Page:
• Implementation of the Final Act: Findings and Recommendations Two Years After Helsinki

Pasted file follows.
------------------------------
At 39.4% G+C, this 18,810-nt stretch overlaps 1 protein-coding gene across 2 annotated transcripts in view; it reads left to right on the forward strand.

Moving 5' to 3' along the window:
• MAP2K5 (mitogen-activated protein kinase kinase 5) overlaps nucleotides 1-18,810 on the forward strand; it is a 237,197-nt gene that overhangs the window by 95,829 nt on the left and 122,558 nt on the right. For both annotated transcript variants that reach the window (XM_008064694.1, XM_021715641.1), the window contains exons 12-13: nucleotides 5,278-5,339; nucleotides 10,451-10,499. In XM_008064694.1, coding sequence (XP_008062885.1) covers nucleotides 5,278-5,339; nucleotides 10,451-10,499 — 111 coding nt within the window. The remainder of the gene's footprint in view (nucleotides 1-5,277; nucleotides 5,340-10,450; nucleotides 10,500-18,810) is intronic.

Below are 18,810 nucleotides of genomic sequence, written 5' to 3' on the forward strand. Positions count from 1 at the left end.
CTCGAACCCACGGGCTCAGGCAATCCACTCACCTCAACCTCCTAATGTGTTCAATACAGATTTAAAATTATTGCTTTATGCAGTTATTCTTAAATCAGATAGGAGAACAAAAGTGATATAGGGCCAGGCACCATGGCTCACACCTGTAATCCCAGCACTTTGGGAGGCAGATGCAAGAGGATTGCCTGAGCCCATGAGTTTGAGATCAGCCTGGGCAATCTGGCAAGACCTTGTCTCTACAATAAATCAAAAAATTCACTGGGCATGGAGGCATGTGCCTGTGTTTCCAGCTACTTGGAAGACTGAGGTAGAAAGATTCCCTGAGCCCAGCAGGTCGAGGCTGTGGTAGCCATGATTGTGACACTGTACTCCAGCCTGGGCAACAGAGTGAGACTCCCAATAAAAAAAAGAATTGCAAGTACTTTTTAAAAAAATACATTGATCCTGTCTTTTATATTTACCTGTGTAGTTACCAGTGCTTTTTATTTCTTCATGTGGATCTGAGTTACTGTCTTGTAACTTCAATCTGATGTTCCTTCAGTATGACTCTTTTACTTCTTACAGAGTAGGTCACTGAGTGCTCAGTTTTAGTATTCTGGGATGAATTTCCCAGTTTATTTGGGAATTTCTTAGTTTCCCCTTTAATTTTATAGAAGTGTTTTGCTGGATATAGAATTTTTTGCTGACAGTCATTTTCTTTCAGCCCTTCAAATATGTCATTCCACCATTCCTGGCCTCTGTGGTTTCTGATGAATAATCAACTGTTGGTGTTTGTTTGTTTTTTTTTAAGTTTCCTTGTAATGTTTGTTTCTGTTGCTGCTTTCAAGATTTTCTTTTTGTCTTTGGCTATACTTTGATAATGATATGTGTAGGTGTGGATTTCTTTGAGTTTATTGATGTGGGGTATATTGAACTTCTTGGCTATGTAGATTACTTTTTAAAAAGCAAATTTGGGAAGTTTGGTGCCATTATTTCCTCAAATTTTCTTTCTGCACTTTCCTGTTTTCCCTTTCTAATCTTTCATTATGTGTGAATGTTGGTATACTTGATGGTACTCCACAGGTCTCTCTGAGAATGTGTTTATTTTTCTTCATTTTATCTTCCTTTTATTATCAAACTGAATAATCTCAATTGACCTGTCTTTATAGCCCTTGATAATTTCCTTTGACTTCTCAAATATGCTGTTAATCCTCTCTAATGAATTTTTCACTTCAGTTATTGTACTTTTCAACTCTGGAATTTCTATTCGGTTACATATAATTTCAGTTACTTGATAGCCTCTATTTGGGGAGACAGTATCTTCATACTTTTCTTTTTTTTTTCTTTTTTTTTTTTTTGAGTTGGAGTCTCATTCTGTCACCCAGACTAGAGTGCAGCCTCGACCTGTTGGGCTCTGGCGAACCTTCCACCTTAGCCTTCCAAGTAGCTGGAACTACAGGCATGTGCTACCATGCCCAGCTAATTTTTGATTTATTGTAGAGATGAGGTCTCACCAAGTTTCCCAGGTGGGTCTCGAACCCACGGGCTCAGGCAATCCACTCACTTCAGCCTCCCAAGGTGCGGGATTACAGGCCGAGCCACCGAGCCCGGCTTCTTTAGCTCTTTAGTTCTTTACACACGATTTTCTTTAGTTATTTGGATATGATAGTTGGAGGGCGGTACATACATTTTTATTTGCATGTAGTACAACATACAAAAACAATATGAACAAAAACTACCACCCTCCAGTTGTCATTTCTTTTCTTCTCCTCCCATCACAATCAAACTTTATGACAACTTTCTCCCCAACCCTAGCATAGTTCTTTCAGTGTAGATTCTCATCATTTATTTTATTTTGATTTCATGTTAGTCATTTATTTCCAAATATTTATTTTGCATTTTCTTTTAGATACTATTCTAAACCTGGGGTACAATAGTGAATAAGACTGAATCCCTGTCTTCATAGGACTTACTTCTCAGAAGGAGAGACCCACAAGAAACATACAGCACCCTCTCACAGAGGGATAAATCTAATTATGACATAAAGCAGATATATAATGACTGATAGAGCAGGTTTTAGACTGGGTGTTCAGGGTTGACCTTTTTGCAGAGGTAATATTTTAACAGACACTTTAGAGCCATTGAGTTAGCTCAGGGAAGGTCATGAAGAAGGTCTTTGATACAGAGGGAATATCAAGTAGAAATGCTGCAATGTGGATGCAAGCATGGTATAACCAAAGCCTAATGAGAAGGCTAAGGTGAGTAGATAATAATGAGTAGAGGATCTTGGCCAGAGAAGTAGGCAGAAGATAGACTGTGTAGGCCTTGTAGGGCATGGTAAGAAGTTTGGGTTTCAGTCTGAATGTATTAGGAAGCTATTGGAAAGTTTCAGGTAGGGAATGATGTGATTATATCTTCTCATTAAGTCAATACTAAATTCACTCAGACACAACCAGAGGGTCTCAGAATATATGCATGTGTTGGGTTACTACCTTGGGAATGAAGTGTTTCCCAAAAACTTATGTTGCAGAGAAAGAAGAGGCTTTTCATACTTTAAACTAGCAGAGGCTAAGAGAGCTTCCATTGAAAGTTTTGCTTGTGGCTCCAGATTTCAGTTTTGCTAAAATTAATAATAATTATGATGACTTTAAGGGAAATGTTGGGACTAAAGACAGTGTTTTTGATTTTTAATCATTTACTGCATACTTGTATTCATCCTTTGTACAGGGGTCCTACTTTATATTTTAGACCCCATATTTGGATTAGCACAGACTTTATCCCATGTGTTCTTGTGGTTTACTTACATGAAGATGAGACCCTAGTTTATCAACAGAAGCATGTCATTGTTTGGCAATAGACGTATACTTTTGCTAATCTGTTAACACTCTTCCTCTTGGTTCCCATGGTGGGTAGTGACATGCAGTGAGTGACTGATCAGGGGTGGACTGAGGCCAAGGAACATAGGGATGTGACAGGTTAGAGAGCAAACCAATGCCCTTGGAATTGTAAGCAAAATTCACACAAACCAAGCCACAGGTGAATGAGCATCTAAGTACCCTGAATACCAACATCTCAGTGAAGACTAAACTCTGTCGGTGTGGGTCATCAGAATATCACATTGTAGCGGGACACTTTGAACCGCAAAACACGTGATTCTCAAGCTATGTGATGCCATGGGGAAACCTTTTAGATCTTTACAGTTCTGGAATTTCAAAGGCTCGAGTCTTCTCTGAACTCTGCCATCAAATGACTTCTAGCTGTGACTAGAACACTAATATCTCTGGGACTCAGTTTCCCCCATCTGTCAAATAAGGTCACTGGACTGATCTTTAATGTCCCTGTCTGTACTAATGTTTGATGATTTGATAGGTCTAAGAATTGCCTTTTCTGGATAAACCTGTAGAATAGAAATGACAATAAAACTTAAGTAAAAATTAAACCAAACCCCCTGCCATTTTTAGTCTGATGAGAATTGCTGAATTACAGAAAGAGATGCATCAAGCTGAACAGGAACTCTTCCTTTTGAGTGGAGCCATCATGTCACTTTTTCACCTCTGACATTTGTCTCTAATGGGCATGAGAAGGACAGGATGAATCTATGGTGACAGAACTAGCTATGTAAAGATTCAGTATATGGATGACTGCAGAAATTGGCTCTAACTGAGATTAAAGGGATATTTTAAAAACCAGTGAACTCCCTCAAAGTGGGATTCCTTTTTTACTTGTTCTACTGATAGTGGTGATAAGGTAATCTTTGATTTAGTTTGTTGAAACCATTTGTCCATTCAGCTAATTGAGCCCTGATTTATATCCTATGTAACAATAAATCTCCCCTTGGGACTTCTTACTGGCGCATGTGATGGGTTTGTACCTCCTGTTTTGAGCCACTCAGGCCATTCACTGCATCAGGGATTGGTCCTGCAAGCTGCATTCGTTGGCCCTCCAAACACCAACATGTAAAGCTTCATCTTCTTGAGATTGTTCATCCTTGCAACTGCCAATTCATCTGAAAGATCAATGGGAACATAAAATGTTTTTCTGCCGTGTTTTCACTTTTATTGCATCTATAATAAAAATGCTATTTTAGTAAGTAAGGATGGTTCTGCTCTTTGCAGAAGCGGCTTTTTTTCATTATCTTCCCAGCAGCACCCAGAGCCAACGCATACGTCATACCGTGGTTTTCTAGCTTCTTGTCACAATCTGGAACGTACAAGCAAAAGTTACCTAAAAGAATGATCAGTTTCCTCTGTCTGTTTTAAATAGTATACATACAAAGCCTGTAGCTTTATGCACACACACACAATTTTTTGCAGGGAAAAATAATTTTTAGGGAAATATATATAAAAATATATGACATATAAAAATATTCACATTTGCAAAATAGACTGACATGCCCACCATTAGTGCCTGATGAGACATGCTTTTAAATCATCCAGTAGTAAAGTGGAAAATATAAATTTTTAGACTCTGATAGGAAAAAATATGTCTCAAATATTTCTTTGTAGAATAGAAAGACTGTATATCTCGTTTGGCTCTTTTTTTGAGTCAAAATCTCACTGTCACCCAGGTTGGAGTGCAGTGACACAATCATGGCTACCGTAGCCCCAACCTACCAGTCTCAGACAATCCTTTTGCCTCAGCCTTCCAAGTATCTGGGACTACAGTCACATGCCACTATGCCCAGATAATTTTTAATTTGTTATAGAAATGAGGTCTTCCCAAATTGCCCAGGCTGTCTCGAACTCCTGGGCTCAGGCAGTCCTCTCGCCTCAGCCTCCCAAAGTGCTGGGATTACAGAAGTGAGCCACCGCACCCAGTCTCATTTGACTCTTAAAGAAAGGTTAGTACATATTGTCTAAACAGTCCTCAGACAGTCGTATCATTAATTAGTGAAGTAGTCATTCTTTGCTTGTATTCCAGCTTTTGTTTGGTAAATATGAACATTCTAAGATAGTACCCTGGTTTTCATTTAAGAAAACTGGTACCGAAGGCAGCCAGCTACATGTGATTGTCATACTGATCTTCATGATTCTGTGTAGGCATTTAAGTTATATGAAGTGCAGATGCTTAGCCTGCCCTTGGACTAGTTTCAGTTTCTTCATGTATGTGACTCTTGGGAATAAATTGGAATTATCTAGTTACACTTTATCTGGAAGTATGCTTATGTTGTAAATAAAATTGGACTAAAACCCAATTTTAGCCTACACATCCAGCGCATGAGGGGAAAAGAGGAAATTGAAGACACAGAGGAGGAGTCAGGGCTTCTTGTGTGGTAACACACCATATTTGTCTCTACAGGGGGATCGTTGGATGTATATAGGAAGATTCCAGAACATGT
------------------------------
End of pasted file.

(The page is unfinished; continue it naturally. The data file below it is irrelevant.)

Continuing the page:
In December 1976, at the conclusion of an 18-day study mission in Europe, five members of the Commission on Security and Cooperation in Europe reported that the "potential" of the 1975 Helsinki accords "for improving East-West relations over the long term is far more significant than their initial impact." Eight months of inquiry later-on the second anniversary of the signing of the Final Act-the Commission remains confident of the constructive "potential" of the 35-nation agreement. It finds, however, that much of the potential is yet to be realized. The potential has been dramatized by the popular response in Eastern Europe and the Soviet Union to the Helsinki accord provisions on human rights, eased conditions for travel and family reunification and freer flow of information. The impact of the Final Act on private individuals -- thanks to its immediate and widespread publication in the Warsaw Pact states -- has been great. Its publication stimulated significant expectations of change in governmental conduct. Those expectations, however, have been dashed in some instances, realized only partially in many others. Signatories have been obliged by a variety of political considerations to move cautiously, if at all, to tailor their foreign or domestic conduct to the specifications endorsed at the Helsinki summit of the Conference on Security and Cooperation in Europe. Having "declare[d] their determination to act in accordance with the provisions contained" in the Final Act,2 the participating states have -- with a few significant exceptions -- generally continued to act with limited regard for the undertakings they gave one another on August 1, 1975. The Final Act was meant to give an impulse toward a common code of European and North Atlantic diplomatic and civil conduct. Both an expression of and a political stimulus to the process of international detente, the Final Act is also, quite specifically, a framework for relaxation of East-West tensions and the promotion of more stable relations between different and differing social systems. As a nonbinding declaration of intentions (not a treaty), however, it could do no more than define aspirations and outline the manner in which they were to be met. The record of its implementation is the test of its impact. The record of the first 2 years has been more productive than the Commission expected, though far short of the high promises which the language of the Final Act holds forth. Signatory nations have treated the document seriously, though respect for some of its provisionsparticularly in the area of human rights -- has not matched either the commitments given nor the hopes those pledges aroused. The Helsinki accord has not brought dramatic changes in East-West relations, but history may note it as more than a small step toward peace and a stability based on something more than mutual fear. Two years is a relatively short time in which to alter the long standing practices of sovereign nations, either in regard to one another or to their citizenries. In measuring the achievements of the Helsinki accord, Secretary of State Cyrus R. Vance cautioned the Commission, "I do not think that one can take a look at it in this moment alone and say it has either been a success or a failure. I think what you have now is a mixture of things. We have some slight movement forward in certain areas; we have no movement in others; and we have retrogression in others. But I think that a process has been started. . . and that we must stay with that process and continue to press what we believe to be correct." The Commission concurs in stressing the value of a process which has made it possible for the officials and private citizens of the 35 signatories to engage one another in discussions and exchanges made legitimate and significant by the Final Act. At the international level, the conference of the participating states in Belgrade this year creates the first opportunity to evaluate jointly the progress that has and has not been made and to impart fresh momentum to the process which the Final Act set in motion. The conferees at Belgrade, however, have little reason for self-congratulation. As they review the record of implementation. they must conclude-as this Commission does-that the distance to be covered toward the Final Act's goal of "peace, security and justice and the continuing development of friendly relations and cooperation" is far greater than the very limited advances already achieved. No participant in the Belgrade meeting can convincingly claim for his nation a perfect record of compliance with all Final Act principles and provisions. All too often the intentions the signatories expressed have been ignored in practice. On occasion-and, in some instances, systematically-the letter and spirit of the Helsinki accord have been violated. The burden of responsibility for failures of omission and commission in human rights and humanitarian matters does fall more heavily on the countries of the Warsaw Pact than on the other 28 si-natories, either individually or in various groupings. It must be recognized that the Final Act, by the nature of its provisions, calls for more action by the Soviet Union and its East European allies to alter existing practices than it requires of the Western signatories. It would be a mistake, however, to consider all Warsaw Pact states as having entirely common policies in this regard. There is a degree of East European govern- ment concern over human rights to which Western observers are sometimes insensitive. A relatively open society has little difficulty honoring commitments such as those of the Final Act signatories -- to ease travel, contact, and flow of information across frontiers. The adjustment -- though it has not yet been fully made in the visa-issuing practices of France, Great Britain, and the United States, for instance -- need not be politically wrenching. Rapid, full compliance would, however, be unsettling to the traditions and attitudes of the Communist nations. Yet even where gestures of compliance have been made, they have been dilatory and largely cosmetic. Progress, in summary, has been inadequate. Measured against either the hopes voiced at the Helsinki summit or the need for smoother and more stable relations among the signatories, the implementation of the Final Act has fallen short.